This week’s issue of Soft Matter is our 2019 Emerging Investigators issue, which contains articles from soft matter researchers in the early stages of their independent careers and is accompanied by an Editorial from Editor-in-Chief Professor Darrin Pochan. In order to celebrate this issue, we are delighted to feature the profile of Professor LaShanda Korley, who published in our 2017 Emerging Investigators issue. Below, LaShanda discusses her research from the issue and how it fits into her overall research interests.
“Biomimicry is the underlying theme of my research program. We apply bio-inspired principles towards the design of responsive and mechanically-tunable polymeric systems. This strategy is highly interdisciplinary, integrating many aspects of soft matter chemistry, physics, biology, and engineering. Soft Matter is an ideal publication platform for this research, from the unique scope of the journal to the breadth of reviewer expertise. In the 2017 Emerging Investigator issue, hygromorphic, bilayer actuator composites inspired by seed pods were highlighted, combining concepts of interfacial assembly, transport, and manufacturing in active and passive soft components.1 This fundamental investigation was translated to the design of hygromorphic materials with aligned, active elements for controlled actuation.2 Other biomimetic avenues explored by my research team have also been published in Soft Matter, including peptide hybrid materials,3 templating in multilayered films4, and molecular gel assembly in polymer composites.5 As Director of the NSF PIRE: Bio-inspired Materials and Systems, I also lead an interdisciplinary team of US and Swiss researchers that are inspired by natural materials, such as the sea cucumber, caddisfly silk, and the extracellular matrix, towards the design of dynamic and tunable materials for soft robotics.”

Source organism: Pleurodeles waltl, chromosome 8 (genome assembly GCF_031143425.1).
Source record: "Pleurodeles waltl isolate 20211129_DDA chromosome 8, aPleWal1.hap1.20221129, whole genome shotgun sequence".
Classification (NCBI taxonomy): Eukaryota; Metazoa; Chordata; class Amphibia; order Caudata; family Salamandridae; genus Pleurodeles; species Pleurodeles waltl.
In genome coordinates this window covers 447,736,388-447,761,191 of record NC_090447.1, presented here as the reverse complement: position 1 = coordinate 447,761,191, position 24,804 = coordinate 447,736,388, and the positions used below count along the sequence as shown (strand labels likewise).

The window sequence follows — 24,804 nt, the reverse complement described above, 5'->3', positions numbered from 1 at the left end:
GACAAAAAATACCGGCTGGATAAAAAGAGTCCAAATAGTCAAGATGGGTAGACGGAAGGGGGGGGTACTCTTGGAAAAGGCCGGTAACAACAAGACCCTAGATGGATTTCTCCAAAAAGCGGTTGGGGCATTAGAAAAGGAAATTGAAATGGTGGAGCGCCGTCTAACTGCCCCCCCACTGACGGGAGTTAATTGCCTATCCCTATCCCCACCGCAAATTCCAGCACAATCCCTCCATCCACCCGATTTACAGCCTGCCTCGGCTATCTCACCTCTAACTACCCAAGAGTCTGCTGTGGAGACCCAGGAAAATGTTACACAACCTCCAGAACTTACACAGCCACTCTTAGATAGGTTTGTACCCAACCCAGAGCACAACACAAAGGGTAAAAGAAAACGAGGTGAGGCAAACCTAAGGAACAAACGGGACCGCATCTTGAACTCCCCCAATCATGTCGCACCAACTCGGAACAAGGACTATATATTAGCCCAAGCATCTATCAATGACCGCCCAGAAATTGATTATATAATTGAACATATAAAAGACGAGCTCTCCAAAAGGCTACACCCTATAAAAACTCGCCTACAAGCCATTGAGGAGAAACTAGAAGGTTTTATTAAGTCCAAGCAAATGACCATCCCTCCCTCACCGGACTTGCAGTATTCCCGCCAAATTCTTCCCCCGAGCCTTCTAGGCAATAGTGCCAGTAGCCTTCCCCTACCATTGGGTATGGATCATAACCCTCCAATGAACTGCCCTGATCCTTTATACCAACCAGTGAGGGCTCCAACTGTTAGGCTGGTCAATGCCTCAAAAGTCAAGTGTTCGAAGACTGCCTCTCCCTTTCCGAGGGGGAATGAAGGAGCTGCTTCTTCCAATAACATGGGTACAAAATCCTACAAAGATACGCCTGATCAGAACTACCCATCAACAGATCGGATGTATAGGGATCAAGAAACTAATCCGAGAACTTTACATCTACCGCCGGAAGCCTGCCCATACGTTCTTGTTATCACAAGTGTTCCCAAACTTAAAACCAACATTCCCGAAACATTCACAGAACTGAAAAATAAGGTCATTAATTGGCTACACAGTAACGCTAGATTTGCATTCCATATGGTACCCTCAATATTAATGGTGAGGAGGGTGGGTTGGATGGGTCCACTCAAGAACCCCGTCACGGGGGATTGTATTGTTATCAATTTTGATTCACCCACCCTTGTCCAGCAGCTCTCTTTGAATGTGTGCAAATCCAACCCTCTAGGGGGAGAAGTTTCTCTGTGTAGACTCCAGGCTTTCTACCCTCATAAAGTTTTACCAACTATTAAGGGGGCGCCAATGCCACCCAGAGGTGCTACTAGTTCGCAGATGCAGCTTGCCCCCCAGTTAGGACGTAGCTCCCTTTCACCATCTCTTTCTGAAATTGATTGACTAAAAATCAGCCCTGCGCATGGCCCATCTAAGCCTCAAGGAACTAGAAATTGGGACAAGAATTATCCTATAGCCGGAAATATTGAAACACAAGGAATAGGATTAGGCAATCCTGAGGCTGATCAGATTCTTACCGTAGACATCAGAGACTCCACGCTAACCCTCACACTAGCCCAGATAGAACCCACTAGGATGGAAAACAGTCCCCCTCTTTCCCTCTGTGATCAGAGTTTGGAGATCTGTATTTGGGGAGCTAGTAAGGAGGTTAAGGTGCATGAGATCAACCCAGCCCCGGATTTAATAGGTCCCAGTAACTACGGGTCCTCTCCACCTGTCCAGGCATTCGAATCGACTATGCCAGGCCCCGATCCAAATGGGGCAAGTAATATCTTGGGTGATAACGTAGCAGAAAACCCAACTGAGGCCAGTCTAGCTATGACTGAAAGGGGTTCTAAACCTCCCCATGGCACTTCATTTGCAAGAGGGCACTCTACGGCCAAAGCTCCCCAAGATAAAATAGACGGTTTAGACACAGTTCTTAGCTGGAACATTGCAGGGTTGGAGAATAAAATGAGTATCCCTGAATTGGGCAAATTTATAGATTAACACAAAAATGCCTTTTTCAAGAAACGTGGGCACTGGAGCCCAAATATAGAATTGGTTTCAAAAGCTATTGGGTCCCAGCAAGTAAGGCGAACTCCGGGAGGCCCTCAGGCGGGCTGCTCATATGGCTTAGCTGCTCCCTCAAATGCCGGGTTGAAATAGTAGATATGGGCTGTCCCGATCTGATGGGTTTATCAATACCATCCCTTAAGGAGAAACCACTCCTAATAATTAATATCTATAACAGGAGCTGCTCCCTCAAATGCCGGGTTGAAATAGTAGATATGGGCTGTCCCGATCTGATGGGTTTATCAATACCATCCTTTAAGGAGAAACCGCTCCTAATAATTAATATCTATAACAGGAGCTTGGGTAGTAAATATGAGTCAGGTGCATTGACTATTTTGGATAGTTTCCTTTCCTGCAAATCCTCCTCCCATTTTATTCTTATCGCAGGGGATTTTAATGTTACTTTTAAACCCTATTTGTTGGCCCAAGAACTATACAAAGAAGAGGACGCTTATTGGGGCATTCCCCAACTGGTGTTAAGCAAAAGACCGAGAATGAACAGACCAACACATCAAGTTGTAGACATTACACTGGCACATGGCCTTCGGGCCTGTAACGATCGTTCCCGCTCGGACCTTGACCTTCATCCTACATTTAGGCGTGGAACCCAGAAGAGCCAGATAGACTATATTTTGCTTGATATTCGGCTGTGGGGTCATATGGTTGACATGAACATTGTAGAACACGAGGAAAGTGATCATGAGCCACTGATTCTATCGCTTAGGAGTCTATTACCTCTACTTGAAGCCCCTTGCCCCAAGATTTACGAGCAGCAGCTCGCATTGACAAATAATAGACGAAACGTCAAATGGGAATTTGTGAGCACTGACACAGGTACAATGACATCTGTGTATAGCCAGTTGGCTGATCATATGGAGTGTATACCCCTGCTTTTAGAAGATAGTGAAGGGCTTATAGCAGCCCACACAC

Read LaShanda’s Soft Matter papers below!
1. Tunable hygromorphism: structural implications of low molecular weight gels and electrospun nanofibers in bilayer composites Soft Matter, 2017, 13, 283-291 (Emerging Investigators 2017 Issue)
2. Programming shape and tailoring transport: advancing hygromorphic bilayers with aligned nanofibers Soft Matter, 2017, 13, 5589 – 5596
3. Enhanced mechanical pathways through nature’s building blocks: amino acids Soft Matter, 2012, 8, 11431-11442
4. Thin film confinement of a spherical block copolymer via forced assembly co-extrusion Soft Matter, 2013, 9, 4381-4385
5. Mechanical enhancement via self-assembled nanostructures in polymer nanocomposites Soft Matter, 2011, 7, 2449 – 2455
These papers are all currently FREE to read and download until 20th March
LaShanda T.J. Korley recently joined the Departments of Materials Science and Engineering, and Chemical and Biomolecular Engineering at the University of Delaware as a Distinguished Associate Professor. Previously, she held the Climo Associate Professorship of Macromolecular Science and Engineering at Case Western Reserve University, where she started her independent career in 2007. Her research program involves utilizing design rules from Nature in the development of mechanically-enhanced and tunable materials. She is the PI of the NSF PIRE: Bio-inspired Materials and Systems.
She received a B.S. in both Chemistry & Engineering from Clark Atlanta University, and a B.S. in Chemical Engineering from the Georgia Institute of Technology in 1999. Dr. Korley completed her Ph.D. at MIT in Chemical Engineering and the Program in Polymer Science and Technology in 2005. LaShanda Korley was a Provost’s Academic Diversity Postdoctoral Fellow at Cornell in the Department of Chemical and Biomolecular Engineering.